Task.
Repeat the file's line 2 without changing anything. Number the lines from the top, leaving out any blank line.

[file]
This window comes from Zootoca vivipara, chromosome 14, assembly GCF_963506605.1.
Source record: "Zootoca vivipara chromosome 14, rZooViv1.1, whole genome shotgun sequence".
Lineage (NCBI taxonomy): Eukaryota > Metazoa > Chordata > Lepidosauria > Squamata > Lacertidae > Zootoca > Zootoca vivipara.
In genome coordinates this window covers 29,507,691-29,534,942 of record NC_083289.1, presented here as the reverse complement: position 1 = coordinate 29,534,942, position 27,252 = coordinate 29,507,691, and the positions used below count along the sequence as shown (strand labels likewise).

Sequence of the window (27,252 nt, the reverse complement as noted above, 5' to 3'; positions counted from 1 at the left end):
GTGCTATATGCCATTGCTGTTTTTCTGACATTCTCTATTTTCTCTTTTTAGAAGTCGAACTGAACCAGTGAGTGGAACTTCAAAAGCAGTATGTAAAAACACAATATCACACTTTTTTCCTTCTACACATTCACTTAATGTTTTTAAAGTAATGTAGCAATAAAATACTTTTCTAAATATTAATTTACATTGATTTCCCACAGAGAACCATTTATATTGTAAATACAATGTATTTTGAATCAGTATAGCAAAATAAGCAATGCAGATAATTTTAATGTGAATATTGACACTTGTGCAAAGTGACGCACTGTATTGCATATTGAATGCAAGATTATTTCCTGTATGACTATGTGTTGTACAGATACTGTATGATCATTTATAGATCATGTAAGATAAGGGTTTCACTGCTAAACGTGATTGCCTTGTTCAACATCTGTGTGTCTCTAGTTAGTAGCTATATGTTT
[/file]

Source record: "Zootoca vivipara chromosome 14, rZooViv1.1, whole genome shotgun sequence".